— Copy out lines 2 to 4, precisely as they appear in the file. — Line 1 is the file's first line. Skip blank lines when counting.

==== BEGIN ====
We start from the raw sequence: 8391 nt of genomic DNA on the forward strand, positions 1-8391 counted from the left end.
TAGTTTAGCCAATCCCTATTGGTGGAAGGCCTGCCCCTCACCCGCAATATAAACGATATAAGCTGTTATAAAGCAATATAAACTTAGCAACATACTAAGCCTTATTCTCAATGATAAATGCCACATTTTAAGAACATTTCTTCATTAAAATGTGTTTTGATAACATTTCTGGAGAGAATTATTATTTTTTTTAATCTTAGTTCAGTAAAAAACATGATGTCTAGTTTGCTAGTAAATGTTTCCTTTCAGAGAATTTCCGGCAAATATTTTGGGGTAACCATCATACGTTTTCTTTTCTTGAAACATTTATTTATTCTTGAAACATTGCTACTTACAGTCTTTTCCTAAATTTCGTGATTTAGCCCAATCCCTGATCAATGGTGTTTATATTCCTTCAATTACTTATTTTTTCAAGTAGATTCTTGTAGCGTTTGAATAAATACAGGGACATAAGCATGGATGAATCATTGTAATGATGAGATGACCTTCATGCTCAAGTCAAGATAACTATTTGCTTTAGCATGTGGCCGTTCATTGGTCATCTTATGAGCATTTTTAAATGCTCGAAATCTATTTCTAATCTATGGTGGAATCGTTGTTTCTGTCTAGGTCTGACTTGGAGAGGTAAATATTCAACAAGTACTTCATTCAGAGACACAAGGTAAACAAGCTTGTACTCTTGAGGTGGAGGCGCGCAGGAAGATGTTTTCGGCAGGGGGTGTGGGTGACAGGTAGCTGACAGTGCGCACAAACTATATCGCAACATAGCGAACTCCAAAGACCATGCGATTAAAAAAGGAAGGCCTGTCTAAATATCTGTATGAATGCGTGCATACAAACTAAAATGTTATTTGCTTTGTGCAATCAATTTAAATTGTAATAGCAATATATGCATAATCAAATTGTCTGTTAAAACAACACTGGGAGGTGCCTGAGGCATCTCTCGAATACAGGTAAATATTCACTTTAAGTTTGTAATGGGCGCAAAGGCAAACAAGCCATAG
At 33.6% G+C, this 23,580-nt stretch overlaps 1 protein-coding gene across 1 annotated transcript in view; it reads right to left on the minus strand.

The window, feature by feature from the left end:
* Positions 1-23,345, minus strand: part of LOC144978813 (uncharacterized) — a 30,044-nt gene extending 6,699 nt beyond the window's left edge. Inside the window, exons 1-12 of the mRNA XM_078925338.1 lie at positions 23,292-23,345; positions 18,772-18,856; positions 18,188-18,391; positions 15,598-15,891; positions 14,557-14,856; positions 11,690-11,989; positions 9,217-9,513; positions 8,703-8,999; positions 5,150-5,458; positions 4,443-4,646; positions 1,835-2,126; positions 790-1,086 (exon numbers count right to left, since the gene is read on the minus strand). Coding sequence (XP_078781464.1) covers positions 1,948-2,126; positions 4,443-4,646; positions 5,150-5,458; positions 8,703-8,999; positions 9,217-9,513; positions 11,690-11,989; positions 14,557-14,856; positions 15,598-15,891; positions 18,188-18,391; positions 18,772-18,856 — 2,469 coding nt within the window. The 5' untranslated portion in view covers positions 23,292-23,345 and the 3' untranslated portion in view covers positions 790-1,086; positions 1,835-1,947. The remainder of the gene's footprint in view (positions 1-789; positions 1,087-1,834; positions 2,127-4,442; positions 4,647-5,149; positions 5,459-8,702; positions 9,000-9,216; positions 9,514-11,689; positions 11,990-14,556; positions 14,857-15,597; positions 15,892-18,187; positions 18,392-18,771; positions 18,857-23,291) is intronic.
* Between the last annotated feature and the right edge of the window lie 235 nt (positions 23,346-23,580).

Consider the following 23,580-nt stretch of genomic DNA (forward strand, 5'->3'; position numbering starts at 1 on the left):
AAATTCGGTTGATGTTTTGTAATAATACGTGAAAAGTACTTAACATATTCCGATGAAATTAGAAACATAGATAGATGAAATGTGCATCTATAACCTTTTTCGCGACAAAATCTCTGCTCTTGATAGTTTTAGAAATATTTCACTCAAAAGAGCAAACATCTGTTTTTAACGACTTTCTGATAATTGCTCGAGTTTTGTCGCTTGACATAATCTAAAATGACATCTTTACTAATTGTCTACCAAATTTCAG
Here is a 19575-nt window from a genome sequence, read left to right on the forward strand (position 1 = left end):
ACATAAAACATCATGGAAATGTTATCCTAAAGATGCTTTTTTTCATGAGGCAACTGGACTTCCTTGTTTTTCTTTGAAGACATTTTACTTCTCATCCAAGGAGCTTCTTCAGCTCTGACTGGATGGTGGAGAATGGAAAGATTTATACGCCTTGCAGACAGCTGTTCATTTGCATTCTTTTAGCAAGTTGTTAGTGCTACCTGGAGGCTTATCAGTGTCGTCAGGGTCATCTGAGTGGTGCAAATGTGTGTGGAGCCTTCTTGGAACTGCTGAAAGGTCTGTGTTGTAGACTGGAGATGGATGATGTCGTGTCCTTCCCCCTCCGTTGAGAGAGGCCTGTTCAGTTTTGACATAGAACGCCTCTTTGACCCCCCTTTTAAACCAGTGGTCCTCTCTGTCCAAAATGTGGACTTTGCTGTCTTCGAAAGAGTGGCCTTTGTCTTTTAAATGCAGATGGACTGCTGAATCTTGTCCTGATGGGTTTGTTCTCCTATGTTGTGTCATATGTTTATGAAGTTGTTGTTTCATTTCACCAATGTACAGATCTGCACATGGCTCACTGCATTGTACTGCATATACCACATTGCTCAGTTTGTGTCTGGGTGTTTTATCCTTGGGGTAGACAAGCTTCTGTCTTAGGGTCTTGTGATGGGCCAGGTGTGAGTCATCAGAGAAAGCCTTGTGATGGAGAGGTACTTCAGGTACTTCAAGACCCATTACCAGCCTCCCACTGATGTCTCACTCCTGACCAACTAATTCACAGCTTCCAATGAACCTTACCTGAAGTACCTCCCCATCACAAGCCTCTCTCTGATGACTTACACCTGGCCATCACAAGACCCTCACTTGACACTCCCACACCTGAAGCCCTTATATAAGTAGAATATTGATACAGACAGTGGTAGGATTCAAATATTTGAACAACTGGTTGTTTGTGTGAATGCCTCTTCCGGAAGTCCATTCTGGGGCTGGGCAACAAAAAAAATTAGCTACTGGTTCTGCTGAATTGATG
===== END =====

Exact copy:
TAGTTTAGCCAATCCCTATTGGTGGAAGGCCTGCCCCTCACCCGCAATATAAACGATATAAGCTGTTATAAAGCAATATAAACTTAGCAACATACTAAGCCTTATTCTCAATGATAAATGCCACATTTTAAGAACATTTCTTCATTAAAATGTGTTTTGATAACATTTCTGGAGAGAATTATTATTTTTTTTAATCTTAGTTCAGTAAAAAACATGATGTCTAGTTTGCTAGTAAATGTTTCCTTTCAGAGAATTTCCGGCAAATATTTTGGGGTAACCATCATACGTTTTCTTTTCTTGAAACATTTATTTATTCTTGAAACATTGCTACTTACAGTCTTTTCCTAAATTTCGTGATTTAGCCCAATCCCTGATCAATGGTGTTTATATTCCTTCAATTACTTATTTTTTCAAGTAGATTCTTGTAGCGTTTGAATAAATACAGGGACATAAGCATGGATGAATCATTGTAATGATGAGATGACCTTCATGCTCAAGTCAAGATAACTATTTGCTTTAGCATGTGGCCGTTCATTGGTCATCTTATGAGCATTTTTAAATGCTCGAAATCTATTTCTAATCTATGGTGGAATCGTTGTTTCTGTCTAGGTCTGACTTGGAGAGGTAAATATTCAACAAGTACTTCATTCAGAGACACAAGGTAAACAAGCTTGTACTCTTGAGGTGGAGGCGCGCAGGAAGATGTTTTCGGCAGGGGGTGTGGGTGACAGGTAGCTGACAGTGCGCACAAACTATATCGCAACATAGCGAACTCCAAAGACCATGCGATTAAAAAAGGAAGGCCTGTCTAAATATCTGTATGAATGCGTGCATACAAACTAAAATGTTATTTGCTTTGTGCAATCAATTTAAATTGTAATAGCAATATATGCATAATCAAATTGTCTGTTAAAACAACACTGGGAGGTGCCTGAGGCATCTCTCGAATACAGGTAAATATTCACTTTAAGTTTGTAATGGGCGCAAAGGCAAACAAGCCATAG
At 33.6% G+C, this 23,580-nt stretch overlaps 1 protein-coding gene across 1 annotated transcript in view; it reads right to left on the minus strand.

The window, feature by feature from the left end: